“Who-o-o-o would have thought?” hoots Wise Owl, “but the humans have figured out yet another way to slow down the pipeline. They have decided to plant organic gardens. Then some bigger body of humans, some agency or administration, will declare this valley an Organic District.”
“You can’t build a pipeline through an Organic District?” Blues asks.
“A pipeline company can, but it makes the whole project cost a lot more money. A pipeline company will have to make many changes to protect the Organic District from getting polluted or damaged. These humans hope that the pipeline company doesn’t want to spend that much money or go to all the trouble, and so the pipeline will be built somewhere else.”
Blue frowns. “That may be fine for these humans, in this valley, for the pipeline to move somewhere else, but there will be bears in the next valley where the pipeline goes, and probably humans too.”
“You are exactly right,” says Owl. “But then these humans in this valley plan to travel to any other valley where the pipeline may go, and teach the humans there how to plant organic gardens.”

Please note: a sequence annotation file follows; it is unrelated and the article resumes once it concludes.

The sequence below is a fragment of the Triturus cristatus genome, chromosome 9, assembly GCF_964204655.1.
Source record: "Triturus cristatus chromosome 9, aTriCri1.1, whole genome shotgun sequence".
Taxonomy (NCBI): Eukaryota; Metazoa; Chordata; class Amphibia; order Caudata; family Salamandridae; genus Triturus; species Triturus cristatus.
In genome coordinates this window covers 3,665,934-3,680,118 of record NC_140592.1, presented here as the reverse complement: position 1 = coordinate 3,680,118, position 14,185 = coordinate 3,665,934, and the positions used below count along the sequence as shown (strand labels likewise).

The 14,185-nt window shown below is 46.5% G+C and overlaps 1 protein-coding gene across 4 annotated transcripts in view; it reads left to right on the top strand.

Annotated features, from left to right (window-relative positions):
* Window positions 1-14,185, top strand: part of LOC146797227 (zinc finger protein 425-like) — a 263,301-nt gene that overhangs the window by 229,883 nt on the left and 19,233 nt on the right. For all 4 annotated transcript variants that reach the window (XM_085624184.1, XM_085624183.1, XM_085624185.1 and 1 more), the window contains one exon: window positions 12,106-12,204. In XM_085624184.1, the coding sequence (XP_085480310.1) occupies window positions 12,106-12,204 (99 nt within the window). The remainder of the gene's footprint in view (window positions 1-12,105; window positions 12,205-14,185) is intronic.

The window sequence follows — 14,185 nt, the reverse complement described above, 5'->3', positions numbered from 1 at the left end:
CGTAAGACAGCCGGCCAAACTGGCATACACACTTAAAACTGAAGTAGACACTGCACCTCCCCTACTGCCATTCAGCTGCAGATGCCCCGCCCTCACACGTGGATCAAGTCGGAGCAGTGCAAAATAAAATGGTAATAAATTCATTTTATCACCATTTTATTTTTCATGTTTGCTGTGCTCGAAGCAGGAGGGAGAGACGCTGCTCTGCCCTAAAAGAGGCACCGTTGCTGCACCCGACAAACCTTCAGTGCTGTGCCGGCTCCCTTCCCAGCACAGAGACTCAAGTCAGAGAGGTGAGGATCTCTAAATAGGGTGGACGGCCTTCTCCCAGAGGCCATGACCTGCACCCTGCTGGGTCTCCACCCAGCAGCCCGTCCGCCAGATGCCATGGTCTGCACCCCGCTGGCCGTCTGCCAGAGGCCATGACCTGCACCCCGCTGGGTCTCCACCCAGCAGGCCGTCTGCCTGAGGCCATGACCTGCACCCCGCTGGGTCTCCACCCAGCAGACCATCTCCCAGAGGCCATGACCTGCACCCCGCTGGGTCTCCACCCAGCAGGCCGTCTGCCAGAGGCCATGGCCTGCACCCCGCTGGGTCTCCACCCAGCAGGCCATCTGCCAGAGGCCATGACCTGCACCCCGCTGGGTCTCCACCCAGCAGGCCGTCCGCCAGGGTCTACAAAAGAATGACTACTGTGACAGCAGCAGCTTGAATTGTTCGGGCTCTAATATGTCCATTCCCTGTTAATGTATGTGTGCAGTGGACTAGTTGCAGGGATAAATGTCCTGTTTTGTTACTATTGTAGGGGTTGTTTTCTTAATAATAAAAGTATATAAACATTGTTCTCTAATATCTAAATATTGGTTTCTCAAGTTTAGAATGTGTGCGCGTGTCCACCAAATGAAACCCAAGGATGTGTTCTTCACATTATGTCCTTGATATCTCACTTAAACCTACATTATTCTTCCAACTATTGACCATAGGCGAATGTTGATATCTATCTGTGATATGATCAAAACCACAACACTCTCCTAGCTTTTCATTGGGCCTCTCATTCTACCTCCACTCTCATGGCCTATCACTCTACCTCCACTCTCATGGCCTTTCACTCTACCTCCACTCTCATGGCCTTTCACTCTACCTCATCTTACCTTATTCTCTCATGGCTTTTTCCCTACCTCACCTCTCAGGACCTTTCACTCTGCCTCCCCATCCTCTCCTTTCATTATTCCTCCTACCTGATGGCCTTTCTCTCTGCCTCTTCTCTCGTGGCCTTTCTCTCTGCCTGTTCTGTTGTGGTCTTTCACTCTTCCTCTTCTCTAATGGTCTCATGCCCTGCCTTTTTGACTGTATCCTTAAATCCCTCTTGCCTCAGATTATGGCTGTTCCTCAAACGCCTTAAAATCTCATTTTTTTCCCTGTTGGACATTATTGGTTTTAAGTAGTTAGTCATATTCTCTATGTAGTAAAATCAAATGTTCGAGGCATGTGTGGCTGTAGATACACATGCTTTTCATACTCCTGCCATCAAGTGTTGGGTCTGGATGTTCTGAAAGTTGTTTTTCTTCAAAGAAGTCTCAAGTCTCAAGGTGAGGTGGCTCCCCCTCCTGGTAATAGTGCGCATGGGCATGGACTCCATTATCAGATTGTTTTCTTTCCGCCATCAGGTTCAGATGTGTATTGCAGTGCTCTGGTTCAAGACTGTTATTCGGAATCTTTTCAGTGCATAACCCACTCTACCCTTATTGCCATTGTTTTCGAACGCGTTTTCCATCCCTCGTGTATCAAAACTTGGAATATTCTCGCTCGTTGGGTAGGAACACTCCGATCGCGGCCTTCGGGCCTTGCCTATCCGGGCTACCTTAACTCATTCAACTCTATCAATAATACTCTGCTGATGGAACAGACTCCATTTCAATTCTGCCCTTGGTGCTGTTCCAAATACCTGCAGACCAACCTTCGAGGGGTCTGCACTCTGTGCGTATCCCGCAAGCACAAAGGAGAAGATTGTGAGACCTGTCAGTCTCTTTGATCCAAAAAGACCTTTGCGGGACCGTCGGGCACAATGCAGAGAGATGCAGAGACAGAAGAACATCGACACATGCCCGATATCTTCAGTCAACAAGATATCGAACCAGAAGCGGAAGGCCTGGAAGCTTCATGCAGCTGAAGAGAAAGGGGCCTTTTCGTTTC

“See,” says Cobalt, “soon every valley will be an Organic District. And what is the pipeline company going to do then?”
“That will send them back to the drawing board, I should think,” Owl guesses. “They will have to come up with a different plan.”
Would you like to learn how to create an organic garden or farm? Go to the website below for all sorts of information on organic certification.
Three bear tongues hang so low they are in danger of tripping themselves.
“I am so-o-o-o thirsty….” complains Cobalt, taking slow steps.
Wise Owl flies circles overhead, wondering if the thirsty bears will make it to Rock Spring. The bears have walked past several dry ditches and stream beds. In past years, spring showers have fallen nearly every day and water has flowed everywhere. Wise Owl suspects that the Pipeline is responsible for this dry springtime. The pipeline construction has cracked the earth in new places and drained away water that now flows in different directions under the land. And the Earth itself is getting sicker and sicker.
“Who-o-o-o do-o-o those humans think they are,” Wise Owl ponders, “with all their thoughtless acts that harm our Earth? They are using up all Earth’s resources and polluting the air and water. They have even caused the climate to change. The Pipeline is just one of their many thoughtless acts.”
“This looks familiar…” Blue calls, interrupting Wise Owl’s thoughts. “Are we getting close?”